As the new European Commission holds its first session, the EU's auditor has called on the bloc's new executive to seek better value for taxpayers' money as its report on the 2013 accounts estimated that billions of euros may have been misspent. David Pollard reports.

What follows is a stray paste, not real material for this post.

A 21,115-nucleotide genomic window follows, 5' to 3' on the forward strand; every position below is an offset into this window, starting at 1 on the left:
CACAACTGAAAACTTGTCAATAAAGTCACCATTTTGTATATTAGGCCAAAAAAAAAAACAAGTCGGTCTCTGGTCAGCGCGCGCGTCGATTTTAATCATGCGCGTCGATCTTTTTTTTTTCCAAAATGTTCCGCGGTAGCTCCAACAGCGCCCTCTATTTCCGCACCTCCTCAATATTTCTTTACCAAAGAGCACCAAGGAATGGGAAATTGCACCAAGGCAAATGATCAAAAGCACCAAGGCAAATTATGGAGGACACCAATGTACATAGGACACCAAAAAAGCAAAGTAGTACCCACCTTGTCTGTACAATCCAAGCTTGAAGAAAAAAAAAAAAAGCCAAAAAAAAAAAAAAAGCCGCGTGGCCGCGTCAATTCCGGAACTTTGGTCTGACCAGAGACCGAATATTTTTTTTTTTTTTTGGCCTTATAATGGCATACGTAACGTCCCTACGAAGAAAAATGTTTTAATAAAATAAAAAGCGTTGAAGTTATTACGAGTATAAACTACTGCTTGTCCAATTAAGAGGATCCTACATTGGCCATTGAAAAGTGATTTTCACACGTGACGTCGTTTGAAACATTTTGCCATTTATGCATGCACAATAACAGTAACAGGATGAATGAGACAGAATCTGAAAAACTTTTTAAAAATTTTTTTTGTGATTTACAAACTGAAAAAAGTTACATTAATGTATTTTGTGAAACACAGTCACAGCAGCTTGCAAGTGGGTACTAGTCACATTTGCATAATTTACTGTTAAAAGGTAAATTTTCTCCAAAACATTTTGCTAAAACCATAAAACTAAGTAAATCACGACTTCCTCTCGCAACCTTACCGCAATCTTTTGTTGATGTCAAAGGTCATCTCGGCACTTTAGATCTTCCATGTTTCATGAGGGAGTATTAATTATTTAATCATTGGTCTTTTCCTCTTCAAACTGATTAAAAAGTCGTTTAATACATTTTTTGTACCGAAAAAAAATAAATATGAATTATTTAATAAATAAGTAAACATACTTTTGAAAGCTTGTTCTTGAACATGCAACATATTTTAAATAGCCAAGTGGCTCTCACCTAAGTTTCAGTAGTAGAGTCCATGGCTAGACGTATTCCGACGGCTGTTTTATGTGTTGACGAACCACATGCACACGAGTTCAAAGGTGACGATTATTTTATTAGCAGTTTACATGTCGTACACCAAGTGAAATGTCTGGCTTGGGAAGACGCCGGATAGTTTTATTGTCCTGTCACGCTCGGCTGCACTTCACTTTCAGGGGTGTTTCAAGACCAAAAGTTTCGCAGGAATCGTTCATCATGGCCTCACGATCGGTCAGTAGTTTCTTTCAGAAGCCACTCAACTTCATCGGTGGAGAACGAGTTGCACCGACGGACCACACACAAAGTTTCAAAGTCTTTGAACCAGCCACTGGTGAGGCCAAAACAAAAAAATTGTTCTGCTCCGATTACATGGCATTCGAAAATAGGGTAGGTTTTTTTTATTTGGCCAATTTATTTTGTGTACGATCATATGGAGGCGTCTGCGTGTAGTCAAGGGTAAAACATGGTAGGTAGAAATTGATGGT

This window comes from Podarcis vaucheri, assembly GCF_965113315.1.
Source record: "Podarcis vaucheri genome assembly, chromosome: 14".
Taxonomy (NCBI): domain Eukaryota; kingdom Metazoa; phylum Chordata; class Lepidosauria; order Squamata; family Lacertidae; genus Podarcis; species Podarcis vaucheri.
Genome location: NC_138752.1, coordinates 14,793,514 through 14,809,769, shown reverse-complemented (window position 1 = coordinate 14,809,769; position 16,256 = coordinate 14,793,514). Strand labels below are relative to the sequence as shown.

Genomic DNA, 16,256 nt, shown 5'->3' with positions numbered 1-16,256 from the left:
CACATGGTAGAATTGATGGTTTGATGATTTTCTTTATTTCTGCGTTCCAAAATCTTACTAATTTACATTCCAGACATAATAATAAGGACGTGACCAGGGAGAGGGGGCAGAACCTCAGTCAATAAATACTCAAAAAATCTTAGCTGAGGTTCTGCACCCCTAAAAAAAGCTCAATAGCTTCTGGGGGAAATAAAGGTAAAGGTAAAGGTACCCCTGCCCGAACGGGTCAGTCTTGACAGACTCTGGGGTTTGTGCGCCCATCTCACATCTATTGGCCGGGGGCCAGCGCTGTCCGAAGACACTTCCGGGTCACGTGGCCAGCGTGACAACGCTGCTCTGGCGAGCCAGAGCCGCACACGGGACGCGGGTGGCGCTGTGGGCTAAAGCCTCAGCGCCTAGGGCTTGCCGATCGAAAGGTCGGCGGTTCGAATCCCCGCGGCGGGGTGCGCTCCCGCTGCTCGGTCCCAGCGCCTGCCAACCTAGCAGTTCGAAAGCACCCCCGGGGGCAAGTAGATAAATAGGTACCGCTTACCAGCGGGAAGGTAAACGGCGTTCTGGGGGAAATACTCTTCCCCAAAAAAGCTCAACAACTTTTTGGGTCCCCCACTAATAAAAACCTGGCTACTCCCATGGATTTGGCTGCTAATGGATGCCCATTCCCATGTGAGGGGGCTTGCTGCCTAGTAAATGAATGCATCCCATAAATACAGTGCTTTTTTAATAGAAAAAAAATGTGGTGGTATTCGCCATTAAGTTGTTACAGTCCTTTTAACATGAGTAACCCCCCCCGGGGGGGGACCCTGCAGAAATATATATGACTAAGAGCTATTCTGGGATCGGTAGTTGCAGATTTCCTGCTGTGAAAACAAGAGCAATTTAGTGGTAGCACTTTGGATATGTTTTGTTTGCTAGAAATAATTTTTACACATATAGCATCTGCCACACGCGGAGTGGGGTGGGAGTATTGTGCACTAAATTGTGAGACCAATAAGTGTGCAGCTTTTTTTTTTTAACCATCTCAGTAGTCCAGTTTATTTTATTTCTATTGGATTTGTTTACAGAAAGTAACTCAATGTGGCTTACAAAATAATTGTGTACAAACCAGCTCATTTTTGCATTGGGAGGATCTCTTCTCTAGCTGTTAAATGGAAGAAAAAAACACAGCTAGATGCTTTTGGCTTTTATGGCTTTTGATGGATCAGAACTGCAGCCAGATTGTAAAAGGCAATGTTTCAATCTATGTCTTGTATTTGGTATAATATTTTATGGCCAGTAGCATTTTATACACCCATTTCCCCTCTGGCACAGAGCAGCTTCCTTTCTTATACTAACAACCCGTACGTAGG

Smiles, handshakes and kisses as the new European Commission meets for the first time. Its agenda may be altogether more sombre. Top of the list: how to boost growth. And: how to be seen to be accountable for billions of EU funds. Up to nine billion euros may have been misspent last year. In a euro zone where nearly one in four young people are out of work, that could be enough to create tens of thousands of new jobs. And it's something that could feed the grumbles of the zone's ever more vocal euro-sceptic parties, says Philippe Gijsels of Fortis Bank. SOUNDBITE (English) Philippe Gijsels, Chief Strategy Officer, Fortis Bank: ''There is clearly pressure on the Commission and on the euro zone in general because indeed you have a lot of countries seeing parties that do not like Europe winning some market share, so that's an important issue.'' The figures come from the latest EU auditor's report. Jean-Claude Juncker's new executive should, it says, seize the opportunity to move from a ''spending'' culture to a ''performance'' culture. Just under 150 billion euros of EU spending was put under the microscope. Nearly five per cent of that was spent in violation of EU rules, it concludes. No member states are singled out - it says there was failure to curb fraudulent and other unjustified claims for EU cash across the euro zone. Amongst examples it found: an Italian farmer who claimed compensation for not using harmful pesticides - but was doing just that. And a German airport contract awarded with EU support even though tender rules had been breached. As for Juncker: he's to present details of a 300-billion-euro plan for investment to bolster growth and jobs by the end of this year. Private investors are expected to be called upon to fund it. SOUNDBITE (English) Philippe Gijsels, Chief Strategy Officer, Fortis Bank: ''Juncker has some very ambitious plans ... but the question is always how are we going to pay for it And, what you have seen from the UK recently, a lot of member states are not willing to put up more money so then it is very questionable where the money is going to come from. So I think the plans are OK, but I think the financing part is still to be worked out - and then I think there will be a lot of discussion going forward and not necessarily a good outcome.'' Euro zone finance ministers meet later in the week. They too look as if they have their work cut out.